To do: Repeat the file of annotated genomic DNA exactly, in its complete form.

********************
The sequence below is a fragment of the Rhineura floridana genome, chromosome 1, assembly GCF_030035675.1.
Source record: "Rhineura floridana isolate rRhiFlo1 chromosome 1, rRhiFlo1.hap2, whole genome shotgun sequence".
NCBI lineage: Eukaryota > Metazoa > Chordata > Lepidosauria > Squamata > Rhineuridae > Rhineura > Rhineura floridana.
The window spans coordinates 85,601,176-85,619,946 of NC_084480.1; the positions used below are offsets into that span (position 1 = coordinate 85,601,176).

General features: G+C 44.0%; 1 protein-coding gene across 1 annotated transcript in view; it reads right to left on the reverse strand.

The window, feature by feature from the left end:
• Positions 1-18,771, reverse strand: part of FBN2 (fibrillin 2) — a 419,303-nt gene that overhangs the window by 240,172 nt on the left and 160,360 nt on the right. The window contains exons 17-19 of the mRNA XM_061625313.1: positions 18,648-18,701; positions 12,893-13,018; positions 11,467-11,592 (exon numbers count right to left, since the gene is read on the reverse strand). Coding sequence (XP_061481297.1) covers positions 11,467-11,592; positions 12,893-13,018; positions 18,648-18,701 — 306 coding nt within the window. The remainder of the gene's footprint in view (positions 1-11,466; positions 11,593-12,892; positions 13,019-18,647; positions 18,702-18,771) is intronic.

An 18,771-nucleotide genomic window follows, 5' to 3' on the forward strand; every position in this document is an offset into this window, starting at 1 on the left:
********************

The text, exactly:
The sequence below is a fragment of the Rhineura floridana genome, chromosome 1, assembly GCF_030035675.1.
Source record: "Rhineura floridana isolate rRhiFlo1 chromosome 1, rRhiFlo1.hap2, whole genome shotgun sequence".
NCBI lineage: Eukaryota > Metazoa > Chordata > Lepidosauria > Squamata > Rhineuridae > Rhineura > Rhineura floridana.
The window spans coordinates 85,601,176-85,619,946 of NC_084480.1; the positions used below are offsets into that span (position 1 = coordinate 85,601,176).

General features: G+C 44.0%; 1 protein-coding gene across 1 annotated transcript in view; it reads right to left on the reverse strand.

The window, feature by feature from the left end:
• Positions 1-18,771, reverse strand: part of FBN2 (fibrillin 2) — a 419,303-nt gene that overhangs the window by 240,172 nt on the left and 160,360 nt on the right. The window contains exons 17-19 of the mRNA XM_061625313.1: positions 18,648-18,701; positions 12,893-13,018; positions 11,467-11,592 (exon numbers count right to left, since the gene is read on the reverse strand). Coding sequence (XP_061481297.1) covers positions 11,467-11,592; positions 12,893-13,018; positions 18,648-18,701 — 306 coding nt within the window. The remainder of the gene's footprint in view (positions 1-11,466; positions 11,593-12,892; positions 13,019-18,647; positions 18,702-18,771) is intronic.

An 18,771-nucleotide genomic window follows, 5' to 3' on the forward strand; every position in this document is an offset into this window, starting at 1 on the left: